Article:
Frustrated residents, animal rescues demand change at Smith County Animal Control

TYLER, Texas (KLTV) — Smith County Commissioners Court heard impassioned appeals Tuesday morning from several community members concerned about Smith County animal control.

“We need change now,” one woman said in a public comment.

Frustrated residents and those who work and run local animal rescue operations have raised their concerns with the judge and county commissioners.

“The current shelter administration has lost the support of many rescues because they have become combative and do not foster good public relations,” said Kat Cortelyou, director of operations for the East Texas SPCA.

East Texas SPCA President and Founder Deborah Dobbs was among those who spoke. His concerns include understaffing, unused shelter space, limited shelter hours and a controversial stray dog ​​policy.

“This department denies all public attempts to turn dogs stray,” Dobbs said. “The policy now is whether you feed it, water it or put it in your car, it’s up to you.”

“Taxpayers are being punished for doing something nice and humane, like rescuing a dog from a busy intersection or a dog that was thrown in their way,” Cortelyou said.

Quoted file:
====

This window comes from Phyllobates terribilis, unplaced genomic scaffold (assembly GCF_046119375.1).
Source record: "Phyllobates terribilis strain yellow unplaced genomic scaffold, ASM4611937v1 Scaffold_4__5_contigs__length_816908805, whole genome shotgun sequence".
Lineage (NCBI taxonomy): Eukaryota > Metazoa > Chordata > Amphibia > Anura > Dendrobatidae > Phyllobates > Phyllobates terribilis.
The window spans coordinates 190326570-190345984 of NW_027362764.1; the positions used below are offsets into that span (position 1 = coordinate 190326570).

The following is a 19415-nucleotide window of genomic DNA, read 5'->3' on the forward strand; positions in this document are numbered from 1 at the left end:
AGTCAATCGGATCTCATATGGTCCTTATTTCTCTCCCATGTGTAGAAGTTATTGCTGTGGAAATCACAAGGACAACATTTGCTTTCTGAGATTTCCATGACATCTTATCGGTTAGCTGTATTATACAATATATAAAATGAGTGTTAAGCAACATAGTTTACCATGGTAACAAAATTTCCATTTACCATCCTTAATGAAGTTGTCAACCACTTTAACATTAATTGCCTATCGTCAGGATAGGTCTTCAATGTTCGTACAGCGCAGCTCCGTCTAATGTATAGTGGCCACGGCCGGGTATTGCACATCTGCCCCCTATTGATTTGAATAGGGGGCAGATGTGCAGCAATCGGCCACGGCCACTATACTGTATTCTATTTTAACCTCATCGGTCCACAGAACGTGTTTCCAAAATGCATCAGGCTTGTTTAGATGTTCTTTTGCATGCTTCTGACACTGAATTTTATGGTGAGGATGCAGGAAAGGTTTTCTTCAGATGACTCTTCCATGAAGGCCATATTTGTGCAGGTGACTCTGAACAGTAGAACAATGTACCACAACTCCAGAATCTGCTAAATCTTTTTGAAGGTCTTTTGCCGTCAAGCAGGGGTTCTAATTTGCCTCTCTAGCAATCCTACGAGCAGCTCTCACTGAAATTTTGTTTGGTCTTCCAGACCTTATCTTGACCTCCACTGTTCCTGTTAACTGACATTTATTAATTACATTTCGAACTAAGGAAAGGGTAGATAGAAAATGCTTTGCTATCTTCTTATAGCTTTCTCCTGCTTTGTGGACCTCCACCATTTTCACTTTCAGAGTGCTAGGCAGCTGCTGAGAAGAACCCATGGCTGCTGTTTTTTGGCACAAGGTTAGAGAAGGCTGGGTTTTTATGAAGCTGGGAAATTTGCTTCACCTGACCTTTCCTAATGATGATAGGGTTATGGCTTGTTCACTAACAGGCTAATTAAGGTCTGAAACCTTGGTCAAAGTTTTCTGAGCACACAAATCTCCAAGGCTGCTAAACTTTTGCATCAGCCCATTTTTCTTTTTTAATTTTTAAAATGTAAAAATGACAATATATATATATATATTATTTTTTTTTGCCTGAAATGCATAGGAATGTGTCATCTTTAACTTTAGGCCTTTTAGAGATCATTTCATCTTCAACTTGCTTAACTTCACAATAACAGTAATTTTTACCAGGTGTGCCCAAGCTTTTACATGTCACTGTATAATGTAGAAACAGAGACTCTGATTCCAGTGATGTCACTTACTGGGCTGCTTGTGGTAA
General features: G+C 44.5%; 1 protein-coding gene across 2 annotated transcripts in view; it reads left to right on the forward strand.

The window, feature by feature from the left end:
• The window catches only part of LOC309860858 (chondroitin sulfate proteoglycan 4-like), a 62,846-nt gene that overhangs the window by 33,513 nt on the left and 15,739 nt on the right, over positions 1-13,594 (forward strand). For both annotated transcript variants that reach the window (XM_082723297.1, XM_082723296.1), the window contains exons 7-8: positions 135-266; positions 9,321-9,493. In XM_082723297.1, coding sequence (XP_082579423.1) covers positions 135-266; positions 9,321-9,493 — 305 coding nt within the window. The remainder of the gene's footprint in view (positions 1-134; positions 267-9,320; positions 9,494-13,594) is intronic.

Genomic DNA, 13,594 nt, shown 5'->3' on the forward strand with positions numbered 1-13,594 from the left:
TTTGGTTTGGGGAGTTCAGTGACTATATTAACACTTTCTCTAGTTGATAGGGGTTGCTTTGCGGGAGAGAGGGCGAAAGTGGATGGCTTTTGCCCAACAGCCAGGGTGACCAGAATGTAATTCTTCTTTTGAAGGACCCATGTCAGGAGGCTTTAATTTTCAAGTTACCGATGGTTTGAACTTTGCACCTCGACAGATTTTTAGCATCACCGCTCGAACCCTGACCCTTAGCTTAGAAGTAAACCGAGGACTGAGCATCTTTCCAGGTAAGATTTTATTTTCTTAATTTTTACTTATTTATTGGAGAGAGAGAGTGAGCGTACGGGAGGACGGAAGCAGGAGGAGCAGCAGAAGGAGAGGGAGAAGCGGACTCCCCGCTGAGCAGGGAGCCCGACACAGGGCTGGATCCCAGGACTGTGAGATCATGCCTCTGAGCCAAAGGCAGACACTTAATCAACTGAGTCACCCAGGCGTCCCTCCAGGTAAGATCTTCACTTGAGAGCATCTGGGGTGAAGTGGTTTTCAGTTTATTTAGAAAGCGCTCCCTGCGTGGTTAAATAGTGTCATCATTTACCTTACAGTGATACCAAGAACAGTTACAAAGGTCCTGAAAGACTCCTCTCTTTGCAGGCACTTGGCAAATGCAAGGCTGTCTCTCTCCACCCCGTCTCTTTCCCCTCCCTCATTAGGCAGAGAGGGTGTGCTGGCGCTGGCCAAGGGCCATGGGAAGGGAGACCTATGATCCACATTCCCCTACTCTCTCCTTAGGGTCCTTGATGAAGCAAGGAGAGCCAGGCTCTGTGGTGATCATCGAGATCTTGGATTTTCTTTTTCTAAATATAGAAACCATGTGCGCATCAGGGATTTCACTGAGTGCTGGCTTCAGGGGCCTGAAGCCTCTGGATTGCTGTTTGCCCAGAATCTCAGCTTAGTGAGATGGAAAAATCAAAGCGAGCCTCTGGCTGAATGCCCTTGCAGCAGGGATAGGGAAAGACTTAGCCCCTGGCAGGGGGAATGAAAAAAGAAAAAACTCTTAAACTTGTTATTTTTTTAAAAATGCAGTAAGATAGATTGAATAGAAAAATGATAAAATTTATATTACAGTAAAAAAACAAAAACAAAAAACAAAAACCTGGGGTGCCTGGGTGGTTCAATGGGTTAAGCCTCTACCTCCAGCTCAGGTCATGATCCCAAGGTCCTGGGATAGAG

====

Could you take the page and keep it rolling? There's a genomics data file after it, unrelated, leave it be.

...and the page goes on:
“It’s just madness in my opinion,” said Pct. 2 Commissioner Cary Nix in a subsequent policy discussion. “I mean, we have to change this policy.”

The comments from community members came ahead of budget talks in which commissioners heard from Amber Greene, the county’s animal control supervisor. Among Greene’s demands for the upcoming budget: an additional employee.

“I’m applying for a full-time kennel technician position,” Greene said. “With the increased intake, additional help is needed to help clean the kennels and accommodate the dogs in the afternoons.”

After Greene’s presentation, Smith County Judge Nathaniel Moran noted that the animal control department only used 89% of its budget last year. Moran said that while he’s on board with more money for things like animal medical services, he doesn’t support another employee’s request.

“There is a solution to be found on a number of these items,” Moran told Greene. “It’s not just a question of money or personnel. You will need to make some changes to operations.

Moran’s recommendations include opening the shelter on Saturdays and closing on Mondays, a day considered slow for animal rescues. He also wants to revive the shelter’s use of the prison’s loyal workforce.

“Not putting yourself in the hot seat,” Moran told Greene. “But I want the public to understand that we are going to support you in a reasonable way to do the work that you need. You won’t get everything you want. Nobody gets everything they want. But we’re willing to accept those requests, and the last three or four budget cycles haven’t had a major request to move forward with things that are now presented as if we’re just not willing to. TO DO. And that’s just not the case. “

Tuesday’s budget discussion marked the county’s final budget workshop of the year. Moran will file a budget proposal with the county clerk in August. The proposed budget will then be voted on at the Sept. 6 meeting of the Smith County Court of Commissioners.

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